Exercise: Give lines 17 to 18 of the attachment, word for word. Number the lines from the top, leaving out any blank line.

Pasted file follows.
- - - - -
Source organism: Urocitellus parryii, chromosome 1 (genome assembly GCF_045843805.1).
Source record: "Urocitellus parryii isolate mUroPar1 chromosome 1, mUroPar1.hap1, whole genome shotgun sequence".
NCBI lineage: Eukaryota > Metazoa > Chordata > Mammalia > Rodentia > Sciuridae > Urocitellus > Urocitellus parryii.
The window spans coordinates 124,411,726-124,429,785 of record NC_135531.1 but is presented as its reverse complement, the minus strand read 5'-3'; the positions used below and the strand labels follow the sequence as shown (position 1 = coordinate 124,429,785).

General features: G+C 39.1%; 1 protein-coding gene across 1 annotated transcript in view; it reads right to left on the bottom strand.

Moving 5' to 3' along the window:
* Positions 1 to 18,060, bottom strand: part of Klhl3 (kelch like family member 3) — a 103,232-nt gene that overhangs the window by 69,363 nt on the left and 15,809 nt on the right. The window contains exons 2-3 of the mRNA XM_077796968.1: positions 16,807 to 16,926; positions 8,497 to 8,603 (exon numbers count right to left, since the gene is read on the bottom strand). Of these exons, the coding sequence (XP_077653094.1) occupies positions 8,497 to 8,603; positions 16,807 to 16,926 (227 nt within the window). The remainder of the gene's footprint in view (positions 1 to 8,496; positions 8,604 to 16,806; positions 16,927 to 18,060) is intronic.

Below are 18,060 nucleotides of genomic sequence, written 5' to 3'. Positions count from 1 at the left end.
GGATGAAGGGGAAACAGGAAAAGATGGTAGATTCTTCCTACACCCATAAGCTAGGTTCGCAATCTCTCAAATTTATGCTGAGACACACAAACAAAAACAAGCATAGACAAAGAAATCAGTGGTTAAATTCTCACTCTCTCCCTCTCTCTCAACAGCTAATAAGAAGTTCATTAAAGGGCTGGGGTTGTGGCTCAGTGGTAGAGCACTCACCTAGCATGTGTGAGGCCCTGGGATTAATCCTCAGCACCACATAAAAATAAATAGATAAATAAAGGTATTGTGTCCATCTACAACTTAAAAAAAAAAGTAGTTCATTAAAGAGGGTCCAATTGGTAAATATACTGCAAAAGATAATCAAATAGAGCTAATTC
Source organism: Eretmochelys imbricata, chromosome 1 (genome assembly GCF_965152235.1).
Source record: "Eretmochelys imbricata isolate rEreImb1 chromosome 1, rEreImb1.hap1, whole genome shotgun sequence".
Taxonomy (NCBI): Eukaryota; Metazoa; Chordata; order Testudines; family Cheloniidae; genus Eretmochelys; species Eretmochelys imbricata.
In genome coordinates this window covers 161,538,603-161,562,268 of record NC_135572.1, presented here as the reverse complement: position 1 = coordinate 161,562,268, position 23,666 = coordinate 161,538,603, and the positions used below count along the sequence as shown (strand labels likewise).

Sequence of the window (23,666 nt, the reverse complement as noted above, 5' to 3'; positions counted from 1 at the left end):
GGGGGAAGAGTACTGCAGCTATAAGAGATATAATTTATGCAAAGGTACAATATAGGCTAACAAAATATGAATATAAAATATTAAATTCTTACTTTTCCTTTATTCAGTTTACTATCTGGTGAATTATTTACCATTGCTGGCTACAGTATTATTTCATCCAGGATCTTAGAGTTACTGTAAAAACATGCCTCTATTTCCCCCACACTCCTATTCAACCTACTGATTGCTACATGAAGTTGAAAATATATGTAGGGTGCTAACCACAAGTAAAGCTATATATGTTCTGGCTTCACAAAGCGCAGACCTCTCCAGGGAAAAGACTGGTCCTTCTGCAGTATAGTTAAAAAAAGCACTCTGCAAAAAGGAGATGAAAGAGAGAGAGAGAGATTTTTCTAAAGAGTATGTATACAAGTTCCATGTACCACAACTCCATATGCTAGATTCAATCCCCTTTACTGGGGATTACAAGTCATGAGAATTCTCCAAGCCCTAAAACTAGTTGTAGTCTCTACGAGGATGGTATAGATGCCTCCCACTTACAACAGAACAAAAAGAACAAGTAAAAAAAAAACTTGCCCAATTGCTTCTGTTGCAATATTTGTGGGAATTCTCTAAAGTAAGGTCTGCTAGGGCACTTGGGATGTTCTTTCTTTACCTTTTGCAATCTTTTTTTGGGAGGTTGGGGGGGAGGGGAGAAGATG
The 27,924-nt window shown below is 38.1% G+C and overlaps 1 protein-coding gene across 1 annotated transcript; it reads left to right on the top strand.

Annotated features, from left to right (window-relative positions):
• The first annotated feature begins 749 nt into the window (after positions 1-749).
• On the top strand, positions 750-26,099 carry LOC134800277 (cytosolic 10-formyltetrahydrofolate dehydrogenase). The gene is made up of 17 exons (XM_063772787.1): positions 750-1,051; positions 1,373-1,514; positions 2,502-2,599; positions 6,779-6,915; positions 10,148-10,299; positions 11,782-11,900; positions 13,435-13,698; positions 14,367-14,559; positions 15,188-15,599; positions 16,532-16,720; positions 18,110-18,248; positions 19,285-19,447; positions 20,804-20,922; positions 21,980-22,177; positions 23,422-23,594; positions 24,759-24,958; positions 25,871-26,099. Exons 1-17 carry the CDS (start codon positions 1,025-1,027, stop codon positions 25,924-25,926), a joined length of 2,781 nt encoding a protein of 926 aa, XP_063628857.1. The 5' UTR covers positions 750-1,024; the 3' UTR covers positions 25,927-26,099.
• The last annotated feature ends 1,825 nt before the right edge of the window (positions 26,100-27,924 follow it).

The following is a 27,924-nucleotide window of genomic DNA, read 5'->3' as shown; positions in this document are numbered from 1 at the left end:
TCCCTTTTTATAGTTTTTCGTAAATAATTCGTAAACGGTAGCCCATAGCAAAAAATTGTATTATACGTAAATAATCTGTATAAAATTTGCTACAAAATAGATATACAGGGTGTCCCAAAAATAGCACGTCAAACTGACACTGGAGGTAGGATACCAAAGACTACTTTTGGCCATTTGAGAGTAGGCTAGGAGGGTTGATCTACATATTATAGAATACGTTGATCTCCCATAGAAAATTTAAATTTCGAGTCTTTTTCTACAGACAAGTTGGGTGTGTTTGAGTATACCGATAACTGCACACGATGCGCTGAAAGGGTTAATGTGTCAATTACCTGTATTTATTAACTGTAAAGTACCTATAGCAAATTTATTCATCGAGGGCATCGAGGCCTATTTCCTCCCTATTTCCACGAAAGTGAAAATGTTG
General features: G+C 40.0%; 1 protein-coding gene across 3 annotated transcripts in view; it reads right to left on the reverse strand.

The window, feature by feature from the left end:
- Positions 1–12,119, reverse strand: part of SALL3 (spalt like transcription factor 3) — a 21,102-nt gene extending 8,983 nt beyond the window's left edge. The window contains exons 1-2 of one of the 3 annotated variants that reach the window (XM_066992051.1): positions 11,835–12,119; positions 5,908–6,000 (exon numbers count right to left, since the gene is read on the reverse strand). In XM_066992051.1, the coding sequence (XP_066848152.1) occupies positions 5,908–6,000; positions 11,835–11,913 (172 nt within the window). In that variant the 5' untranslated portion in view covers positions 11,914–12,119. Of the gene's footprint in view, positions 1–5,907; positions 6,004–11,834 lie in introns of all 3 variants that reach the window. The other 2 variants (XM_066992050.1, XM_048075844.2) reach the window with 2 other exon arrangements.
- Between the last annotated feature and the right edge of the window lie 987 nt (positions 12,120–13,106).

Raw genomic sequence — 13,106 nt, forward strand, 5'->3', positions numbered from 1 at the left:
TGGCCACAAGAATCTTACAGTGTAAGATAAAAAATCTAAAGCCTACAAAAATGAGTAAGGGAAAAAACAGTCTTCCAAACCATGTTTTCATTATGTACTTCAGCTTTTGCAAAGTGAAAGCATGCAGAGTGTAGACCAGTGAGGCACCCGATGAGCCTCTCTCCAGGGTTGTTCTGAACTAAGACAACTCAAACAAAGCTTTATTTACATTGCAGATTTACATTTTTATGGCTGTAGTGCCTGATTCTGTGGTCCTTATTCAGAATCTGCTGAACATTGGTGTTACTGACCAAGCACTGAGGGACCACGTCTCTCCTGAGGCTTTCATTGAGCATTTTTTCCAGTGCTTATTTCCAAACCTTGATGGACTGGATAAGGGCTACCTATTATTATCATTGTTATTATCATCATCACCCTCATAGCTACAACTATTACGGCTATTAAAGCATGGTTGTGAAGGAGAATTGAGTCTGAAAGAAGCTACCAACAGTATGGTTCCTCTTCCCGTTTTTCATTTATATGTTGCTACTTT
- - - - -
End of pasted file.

Annotated features, from left to right (window-relative positions):
• The first annotated feature begins 749 nt into the window (after positions 1-749).